Monday and the Los Angeles-based concert series that bares its name, Monday Evening Concerts, brought Austrian composer Klaus Lang to town this week for an evening of the most thoughtful music. Lang figured prominently not only as the composer of the major work on the bill, einfalt. stille., but also as organist for the three short works that preceded it. Lang has written extensively on music history and theory in addition to his work as a composer and he’s got a lot on his mind as suggested by the lengthy abstract program notes he provided. But these were not your average program notes in other ways. Some contemporary art music carries an unfair stigma of being overly intellectualized – more about the concept or theory behind its creation than the end product itself. Worse than this is the reactionary tendency of some living composers to strive for unvarnished and sentimental emotion in their music. But Lang, though certainly thoughtful, lies somewhere else with an approach I’d describe more as philosophical than simply theoretical. He argues for a Zen-inspired concept of pure music free from a tether of meaning. A music that “is not a form of language, it stands on its own as a thing without a purpose, justification and meaning outside of itself. Music neither depicts the structure of the cosmos, nor is it the language of feelings.” He sees his music neither as evidence of mastery of structural tricks or a way to connect with an audience. His hour-long work for voice, viola, flute and percussion, einfalt. stille., instead is firmly rooted in this ideology and is offered as a a text or object to focus concentration towards “a state of the highest inner clarity or inner silence.”
This sort of meditative take on music is not a new one as Lang himself acknowledges. It has roots in early music as much as in the 20th Century and may explain his choice to start the evening with a series of three short early 17th-century Italian organ toccatas. He played works by Girolamo Frescobaldi and Ercole Pasquini on a meantone temperament organ isolated on the Zipper Hall stage. The music theory behind meantone temperament is bit rich for my blood here, but lets just say its not the way instruments have been tuned since Bach’s time and it invites all of these works to have a certain dissonant and dark undertone. They evoked a kind of meditative state, as did Lang’s piece, which followed, and whose title translates as “simplicity. quiet.”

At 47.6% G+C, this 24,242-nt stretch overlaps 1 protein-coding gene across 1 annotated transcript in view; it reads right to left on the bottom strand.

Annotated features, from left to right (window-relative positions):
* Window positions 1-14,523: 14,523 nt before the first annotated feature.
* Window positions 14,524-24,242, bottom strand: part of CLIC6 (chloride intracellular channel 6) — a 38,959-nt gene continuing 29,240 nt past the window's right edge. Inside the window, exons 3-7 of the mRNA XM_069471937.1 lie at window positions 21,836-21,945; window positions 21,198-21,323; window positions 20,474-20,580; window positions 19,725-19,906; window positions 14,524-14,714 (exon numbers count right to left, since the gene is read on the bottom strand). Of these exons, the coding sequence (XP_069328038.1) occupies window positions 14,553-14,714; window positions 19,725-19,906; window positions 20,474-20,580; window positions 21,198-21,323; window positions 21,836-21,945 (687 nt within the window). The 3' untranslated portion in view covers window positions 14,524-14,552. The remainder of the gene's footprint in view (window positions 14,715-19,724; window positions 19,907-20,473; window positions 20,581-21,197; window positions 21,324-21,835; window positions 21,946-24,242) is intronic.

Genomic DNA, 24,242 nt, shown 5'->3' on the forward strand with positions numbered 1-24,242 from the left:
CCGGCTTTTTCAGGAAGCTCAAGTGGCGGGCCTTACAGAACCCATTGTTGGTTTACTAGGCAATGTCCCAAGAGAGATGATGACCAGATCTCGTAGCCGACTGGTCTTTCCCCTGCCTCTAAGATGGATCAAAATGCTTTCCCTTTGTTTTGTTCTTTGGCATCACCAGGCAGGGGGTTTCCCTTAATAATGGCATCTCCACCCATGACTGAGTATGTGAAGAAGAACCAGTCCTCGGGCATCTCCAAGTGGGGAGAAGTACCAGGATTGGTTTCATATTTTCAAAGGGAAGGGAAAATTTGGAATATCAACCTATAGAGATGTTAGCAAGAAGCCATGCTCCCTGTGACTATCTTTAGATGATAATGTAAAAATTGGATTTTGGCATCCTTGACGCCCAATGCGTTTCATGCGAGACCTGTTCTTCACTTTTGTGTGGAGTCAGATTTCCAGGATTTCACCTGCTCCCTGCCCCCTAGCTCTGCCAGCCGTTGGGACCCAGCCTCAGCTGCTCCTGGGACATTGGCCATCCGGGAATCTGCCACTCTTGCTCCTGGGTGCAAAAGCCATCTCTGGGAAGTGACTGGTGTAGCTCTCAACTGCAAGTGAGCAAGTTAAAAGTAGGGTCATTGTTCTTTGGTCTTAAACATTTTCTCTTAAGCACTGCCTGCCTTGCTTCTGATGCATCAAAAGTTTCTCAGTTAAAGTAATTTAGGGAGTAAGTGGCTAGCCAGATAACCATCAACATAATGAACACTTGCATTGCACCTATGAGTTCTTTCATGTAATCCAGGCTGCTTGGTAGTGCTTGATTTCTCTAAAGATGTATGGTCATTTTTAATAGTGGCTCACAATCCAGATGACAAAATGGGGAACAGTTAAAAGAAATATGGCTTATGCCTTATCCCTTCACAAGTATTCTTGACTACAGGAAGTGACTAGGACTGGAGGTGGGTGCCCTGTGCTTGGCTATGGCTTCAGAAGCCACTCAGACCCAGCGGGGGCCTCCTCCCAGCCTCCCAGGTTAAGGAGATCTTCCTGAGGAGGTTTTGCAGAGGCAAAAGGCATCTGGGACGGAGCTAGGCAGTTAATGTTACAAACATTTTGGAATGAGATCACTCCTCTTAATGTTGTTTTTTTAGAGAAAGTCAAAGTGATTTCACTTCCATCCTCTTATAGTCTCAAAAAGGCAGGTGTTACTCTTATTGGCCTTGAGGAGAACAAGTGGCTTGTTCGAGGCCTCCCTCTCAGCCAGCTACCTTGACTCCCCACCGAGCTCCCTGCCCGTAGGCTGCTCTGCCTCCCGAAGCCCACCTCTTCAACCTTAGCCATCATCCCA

The ghosts of John Cage and Morton Feldman could be heard in Lang’s work, not only for its particular vein of philosophical grounding, but also in the deliberate but slow moving texture of it. The four players were stationed in the upper level of Zipper Hall around and mostly out of sight of the audience for the whole performance enhancing the bodyless sense of sound. The short constrained range of tones was repeated often at similar short intervals over and over often with only slight variations from one part to the next. There was a clarity and separation that gave each tone its own space with minimal overlap. The wordless vocal part consisted of a few frequently repeated sounds performed by soprano Natalia Pschenitschnikova. It was one of those abstract sensory experiences that as Lang suggests, doesn’t “transport” you anywhere other than perhaps inward. And while I didn’t find the conceptualization entirely original, that’s really part of the point. I admired Lang’s comprehensive and thought-out approach to the work that builds on a specific musical history showing how much, and how little things have changed in four hundred years. It was definitely the kind of music that doesn’t tell you how to feel and leaves things open to a more individual experience. That in itself is a major achievement and another reason to keep your Monday evenings open.